Saturday, December 17, 2011

Thanks to a past art teacher

This is a poem about an old instructor of ours at the Pennsylvania Academy of the Fine Arts.
He was a remarkable and wonderful painter. Mr. Remenick often comes up in conversations among his past students. We remember his humanity and teaching with fondness.

And Then, Seymour Remenick

And then he wandered through the Louvre
Putting out a cigarette in Paul DuSold’s studio
And then lighting another, and then remembering
Walking up to a Rembrandt and wanting to know
How the other did it; how did he make those paintings
Like pure feelings and humanity fused?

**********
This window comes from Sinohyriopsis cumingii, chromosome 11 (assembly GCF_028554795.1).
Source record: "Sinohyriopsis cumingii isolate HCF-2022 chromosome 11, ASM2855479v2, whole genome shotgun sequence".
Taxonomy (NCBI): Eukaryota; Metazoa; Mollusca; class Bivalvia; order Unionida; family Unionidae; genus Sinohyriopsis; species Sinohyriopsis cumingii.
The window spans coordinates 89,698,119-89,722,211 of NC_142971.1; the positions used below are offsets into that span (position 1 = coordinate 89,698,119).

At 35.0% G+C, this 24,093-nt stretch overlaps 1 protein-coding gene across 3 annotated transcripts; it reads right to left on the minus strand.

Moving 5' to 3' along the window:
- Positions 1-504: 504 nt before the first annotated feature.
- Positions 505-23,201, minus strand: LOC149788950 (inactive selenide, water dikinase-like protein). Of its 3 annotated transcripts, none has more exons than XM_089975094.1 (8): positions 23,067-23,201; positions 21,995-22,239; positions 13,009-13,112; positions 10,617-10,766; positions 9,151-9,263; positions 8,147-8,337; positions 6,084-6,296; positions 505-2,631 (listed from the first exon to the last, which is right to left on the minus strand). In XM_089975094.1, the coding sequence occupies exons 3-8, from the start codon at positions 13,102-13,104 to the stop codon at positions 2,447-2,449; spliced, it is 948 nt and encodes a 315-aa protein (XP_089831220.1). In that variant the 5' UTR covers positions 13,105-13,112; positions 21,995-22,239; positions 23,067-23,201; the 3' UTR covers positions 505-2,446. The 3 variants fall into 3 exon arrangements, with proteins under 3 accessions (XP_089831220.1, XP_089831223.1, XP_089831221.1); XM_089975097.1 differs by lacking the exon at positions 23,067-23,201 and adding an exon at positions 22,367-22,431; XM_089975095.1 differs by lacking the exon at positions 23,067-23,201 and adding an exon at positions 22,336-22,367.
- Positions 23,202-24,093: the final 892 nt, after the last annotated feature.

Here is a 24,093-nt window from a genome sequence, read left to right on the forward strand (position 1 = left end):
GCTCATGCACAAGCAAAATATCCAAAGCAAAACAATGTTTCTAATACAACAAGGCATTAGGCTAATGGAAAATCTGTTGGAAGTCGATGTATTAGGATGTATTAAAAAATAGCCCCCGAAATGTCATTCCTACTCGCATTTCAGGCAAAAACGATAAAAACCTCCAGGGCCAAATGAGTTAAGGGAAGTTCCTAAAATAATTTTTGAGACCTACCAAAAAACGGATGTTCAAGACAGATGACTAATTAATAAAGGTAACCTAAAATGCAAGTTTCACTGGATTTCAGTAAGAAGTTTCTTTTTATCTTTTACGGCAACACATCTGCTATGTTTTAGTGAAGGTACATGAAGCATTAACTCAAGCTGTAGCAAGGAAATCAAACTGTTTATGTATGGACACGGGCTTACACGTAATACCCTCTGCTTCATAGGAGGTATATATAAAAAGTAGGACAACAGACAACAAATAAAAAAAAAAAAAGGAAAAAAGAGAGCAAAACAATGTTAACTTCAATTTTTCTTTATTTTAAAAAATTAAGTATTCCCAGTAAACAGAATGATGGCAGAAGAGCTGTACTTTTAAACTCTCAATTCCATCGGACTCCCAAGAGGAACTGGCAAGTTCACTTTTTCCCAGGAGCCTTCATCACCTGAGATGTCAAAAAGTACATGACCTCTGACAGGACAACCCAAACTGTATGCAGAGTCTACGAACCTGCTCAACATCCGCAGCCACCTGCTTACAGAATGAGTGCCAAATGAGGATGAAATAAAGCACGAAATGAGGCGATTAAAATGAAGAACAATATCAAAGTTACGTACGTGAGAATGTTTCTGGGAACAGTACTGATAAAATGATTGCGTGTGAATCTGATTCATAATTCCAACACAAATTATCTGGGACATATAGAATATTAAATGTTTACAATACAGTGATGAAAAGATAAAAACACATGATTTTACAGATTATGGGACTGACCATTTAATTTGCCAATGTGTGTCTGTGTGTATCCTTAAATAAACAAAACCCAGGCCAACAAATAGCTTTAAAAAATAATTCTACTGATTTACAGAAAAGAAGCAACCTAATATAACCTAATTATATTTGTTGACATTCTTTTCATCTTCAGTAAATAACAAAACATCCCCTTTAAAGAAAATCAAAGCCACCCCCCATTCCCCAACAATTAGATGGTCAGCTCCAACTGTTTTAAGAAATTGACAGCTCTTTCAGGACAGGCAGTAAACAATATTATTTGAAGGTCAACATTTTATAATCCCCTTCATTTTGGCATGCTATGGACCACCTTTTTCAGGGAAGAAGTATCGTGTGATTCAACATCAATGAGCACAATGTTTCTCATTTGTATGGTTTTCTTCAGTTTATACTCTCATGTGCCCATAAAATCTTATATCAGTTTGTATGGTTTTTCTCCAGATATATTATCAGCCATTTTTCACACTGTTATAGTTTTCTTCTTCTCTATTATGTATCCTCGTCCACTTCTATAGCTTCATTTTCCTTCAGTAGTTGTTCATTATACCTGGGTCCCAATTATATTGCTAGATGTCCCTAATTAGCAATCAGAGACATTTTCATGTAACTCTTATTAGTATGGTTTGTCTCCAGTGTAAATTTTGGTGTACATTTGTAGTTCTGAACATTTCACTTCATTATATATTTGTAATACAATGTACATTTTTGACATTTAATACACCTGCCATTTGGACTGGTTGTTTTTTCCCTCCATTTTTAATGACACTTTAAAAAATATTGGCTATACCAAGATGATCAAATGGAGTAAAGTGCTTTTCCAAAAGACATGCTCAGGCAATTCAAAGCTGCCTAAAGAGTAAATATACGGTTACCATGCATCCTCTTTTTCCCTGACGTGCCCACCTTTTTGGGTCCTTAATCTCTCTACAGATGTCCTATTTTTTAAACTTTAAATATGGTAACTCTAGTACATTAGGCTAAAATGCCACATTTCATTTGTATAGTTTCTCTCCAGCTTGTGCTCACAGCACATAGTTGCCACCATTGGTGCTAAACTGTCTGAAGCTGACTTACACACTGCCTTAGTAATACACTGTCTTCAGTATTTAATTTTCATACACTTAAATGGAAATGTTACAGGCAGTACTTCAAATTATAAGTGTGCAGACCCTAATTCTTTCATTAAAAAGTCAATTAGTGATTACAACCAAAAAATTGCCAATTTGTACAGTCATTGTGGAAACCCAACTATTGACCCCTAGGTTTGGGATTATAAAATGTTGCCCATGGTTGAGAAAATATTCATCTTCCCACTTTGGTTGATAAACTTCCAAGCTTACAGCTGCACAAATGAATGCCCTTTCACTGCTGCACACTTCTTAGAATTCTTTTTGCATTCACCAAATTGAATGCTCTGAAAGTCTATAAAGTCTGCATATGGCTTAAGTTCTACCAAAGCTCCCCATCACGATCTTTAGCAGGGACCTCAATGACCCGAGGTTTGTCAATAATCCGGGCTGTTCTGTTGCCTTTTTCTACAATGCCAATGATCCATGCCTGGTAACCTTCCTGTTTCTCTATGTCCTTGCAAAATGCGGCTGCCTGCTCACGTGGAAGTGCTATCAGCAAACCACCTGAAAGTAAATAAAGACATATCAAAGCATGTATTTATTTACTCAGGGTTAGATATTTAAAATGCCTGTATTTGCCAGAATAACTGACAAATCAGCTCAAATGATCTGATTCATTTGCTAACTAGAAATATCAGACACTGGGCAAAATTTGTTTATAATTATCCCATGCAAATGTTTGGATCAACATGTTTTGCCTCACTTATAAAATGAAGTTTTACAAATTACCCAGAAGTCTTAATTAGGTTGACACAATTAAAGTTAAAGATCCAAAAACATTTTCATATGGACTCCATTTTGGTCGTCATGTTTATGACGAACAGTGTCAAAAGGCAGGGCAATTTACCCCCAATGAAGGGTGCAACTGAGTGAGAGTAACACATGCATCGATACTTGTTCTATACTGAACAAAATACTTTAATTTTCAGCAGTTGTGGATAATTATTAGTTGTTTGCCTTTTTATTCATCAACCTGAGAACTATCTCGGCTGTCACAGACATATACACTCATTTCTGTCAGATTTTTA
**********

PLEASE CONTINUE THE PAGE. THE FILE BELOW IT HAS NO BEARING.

And then he had also gone to the Academie
Des Beaux-Arts on the GI Bill
Right after his unit’s demobilization in Europe,
And then he told me in my studio
Of how he wouldn’t go to classes, only walk
In Paris in Spring and in Summer and Autumn
And in the Louvre, and then he would inhale
As he did then, to pull life into him,
Its very life and spirit, he would intoxicate
Himself and need a cigarette, and then
He would light another. We weighed crits
By the empty shells of Lucky Strikes
He left in a row, from the bandolier of pleasure,
And then Paul thought of Seymour in an American uniform
Getting girls in Paris, and I didn’t think so,
And then I said he was one of the soldiers
Eisenhower sent through Birkenwald or Auschwitz
To witness and remember, and then Seymour
Only told most of us of living, and then living,
And then painting the living of that time he paints
And notices, with the rapture of the world of the living,
Living even more, perhaps, for those refused their lives.

John Sevcik

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